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Updated on Author: Contributing Author: Sergei Lemberg

Are You Being Called By Nashville Adjustment Bureau?*

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Even the most financially responsible person can find themselves snowed under by debt. Unfortunately, collection agencies are rarely sympathetic about the whys and wherefores, and can be nasty when you don’t pay in full.

As much as they want your money, though, federal law prohibits them from harassing you to get it.

Your Rights Under the FDCPA

The Fair Debt Collection Practices Act, or FDCPA, protects consumers from unethical third-party debt collection practices. Tactics like those below are illegal when used to bully or deceive a consumer into paying a debt.

  • Calling you outside of the hours of 8:00 a.m. – 9:00 p.m. in your time zone
  • Contacting you at work after you tell them that your boss won’t let you take such calls
  • Using profane or obscene language
  • Making legally insupportable threats, such as wage garnishment and asset seizure
  • Calling you at work if they know that your employer does not permit such calls
  • Failing to identify themselves as debt collectors in each communication

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Company Profile: Nashville Adjustment Bureau

If you are being called by Nashville Adjustment Bureau, information about the company is below.

Nashville Adjustment Bureau, which also does business as Frost-Arnett Company, is a debt collection company located in Nashville, Tennessee. It opened for business in 1978, has approximately 95 employees, and is managed by its President, George Buck.

A review of civil litigation records at the PACER (Public Access to Court Electronic Records) website confirms that consumers who felt they were being harassed by Nashville Adjustment Bureau let anger replace intimidation and filed lawsuits.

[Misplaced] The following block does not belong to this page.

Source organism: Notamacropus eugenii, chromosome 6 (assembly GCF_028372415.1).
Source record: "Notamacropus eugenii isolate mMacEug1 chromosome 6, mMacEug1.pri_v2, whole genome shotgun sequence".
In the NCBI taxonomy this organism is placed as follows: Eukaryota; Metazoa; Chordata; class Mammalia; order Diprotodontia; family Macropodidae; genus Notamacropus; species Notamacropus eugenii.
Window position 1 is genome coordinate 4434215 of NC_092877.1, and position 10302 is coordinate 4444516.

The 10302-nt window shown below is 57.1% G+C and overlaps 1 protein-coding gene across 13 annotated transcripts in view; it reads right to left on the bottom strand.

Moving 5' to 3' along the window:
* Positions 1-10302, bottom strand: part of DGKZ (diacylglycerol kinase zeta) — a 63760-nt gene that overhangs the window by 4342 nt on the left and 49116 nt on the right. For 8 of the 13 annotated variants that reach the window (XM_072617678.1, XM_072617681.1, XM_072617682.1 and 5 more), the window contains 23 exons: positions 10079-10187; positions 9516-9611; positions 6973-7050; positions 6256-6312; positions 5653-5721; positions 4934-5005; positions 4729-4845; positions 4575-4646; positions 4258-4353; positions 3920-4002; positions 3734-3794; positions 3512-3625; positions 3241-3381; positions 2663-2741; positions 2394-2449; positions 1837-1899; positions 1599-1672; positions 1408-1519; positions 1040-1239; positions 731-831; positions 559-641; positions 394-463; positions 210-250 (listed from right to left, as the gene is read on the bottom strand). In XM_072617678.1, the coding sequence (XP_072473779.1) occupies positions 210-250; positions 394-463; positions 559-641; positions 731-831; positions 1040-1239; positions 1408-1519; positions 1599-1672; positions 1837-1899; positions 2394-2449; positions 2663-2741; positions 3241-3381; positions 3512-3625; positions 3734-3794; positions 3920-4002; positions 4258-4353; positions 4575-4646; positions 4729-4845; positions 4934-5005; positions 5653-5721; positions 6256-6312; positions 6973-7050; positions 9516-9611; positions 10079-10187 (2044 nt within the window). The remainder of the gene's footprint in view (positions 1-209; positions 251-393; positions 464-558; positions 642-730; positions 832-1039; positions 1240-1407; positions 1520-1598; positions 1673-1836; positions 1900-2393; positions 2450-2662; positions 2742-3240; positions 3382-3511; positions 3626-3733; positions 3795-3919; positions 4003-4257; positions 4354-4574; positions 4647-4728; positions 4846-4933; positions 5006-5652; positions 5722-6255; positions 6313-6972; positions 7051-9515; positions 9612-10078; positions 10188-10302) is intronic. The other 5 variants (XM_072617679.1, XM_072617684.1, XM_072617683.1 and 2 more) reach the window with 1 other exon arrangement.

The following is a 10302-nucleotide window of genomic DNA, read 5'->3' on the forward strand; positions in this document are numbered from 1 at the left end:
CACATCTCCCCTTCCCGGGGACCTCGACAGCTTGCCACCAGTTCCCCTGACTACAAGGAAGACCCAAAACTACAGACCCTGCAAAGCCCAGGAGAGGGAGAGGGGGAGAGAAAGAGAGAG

Are You Being Called By Nashville Adjustment Bureau?*

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Alleged Violations against Nashville Adjustment Bureau

According to PACER, on or about December 28, 2009, Nashville Adjustment Bureau sent a collection letter to a Pennsylvania resident. It claimed that he owed $105.05, although he denied incurring the debt.

A second demand letter followed over two weeks later, within the 30-day dispute period. The plaintiff claimed that he never received additional information like when the alleged account went into default, etc.

Feeling harassed by Nashville Adjustment Bureau, Mr. Silverman hired a consumer attorney and sued the company for allegedly violating the FDCPA in the following ways:

  • Using false, deceptive, and misleading means to collect a debt
  • Sending a demand letter within the statutory dispute period

The matter was later dismissed.

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The phone numbers for this debt collection agency are:

  • 1-615-256-7100A
  • 1-800-264-7156
  • 1-615-256-7156

If any of them appear on your caller ID when the phone rings, you are being called by Nashville Adjustment Bureau. If they send you a collection letter that does not reveal sufficient information about the debt and demand payments before the 30-day dispute period, contact a consumer attorney who can help you file a claim against Nashville Adjustment Bureau.

If the judge decides in your favor, you could win $1,000 per FDCPA violation in addition to court costs and attorney fees. When debt collectors forget that you have rights, the law helps you send them a reminder.

*Case taken from PACER ( File number is Case 2:10-cv-01073-ER from the United States District Court for the Eastern District of Pennsylvania.

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Additional Resources

Disclaimer: The content of this article serves only to provide information and should not be constructed as legal advice. If you file a claim against Nashville Adjustment Bureau or any other third-party collection agency, you may not be entitled to any compensation.

About the author:

Contributing Author: Sergei Lemberg

Sergei Lemberg is a consumer rights attorney, practicing since 2006, whose practice focuses on consumer law, class actions and personal injury litigation. He is known for a United States Supreme Court case (Facebook v. Duguid) defending consumers from autodialers under the Telephone Consumer Protection Act of 1991 to send unsolicited text messages. He is also the author of Defanging Debt Collectors, a book that teaches consumers how to battle debt collectors and win.

See more posts from Contributing Author: Sergei Lemberg
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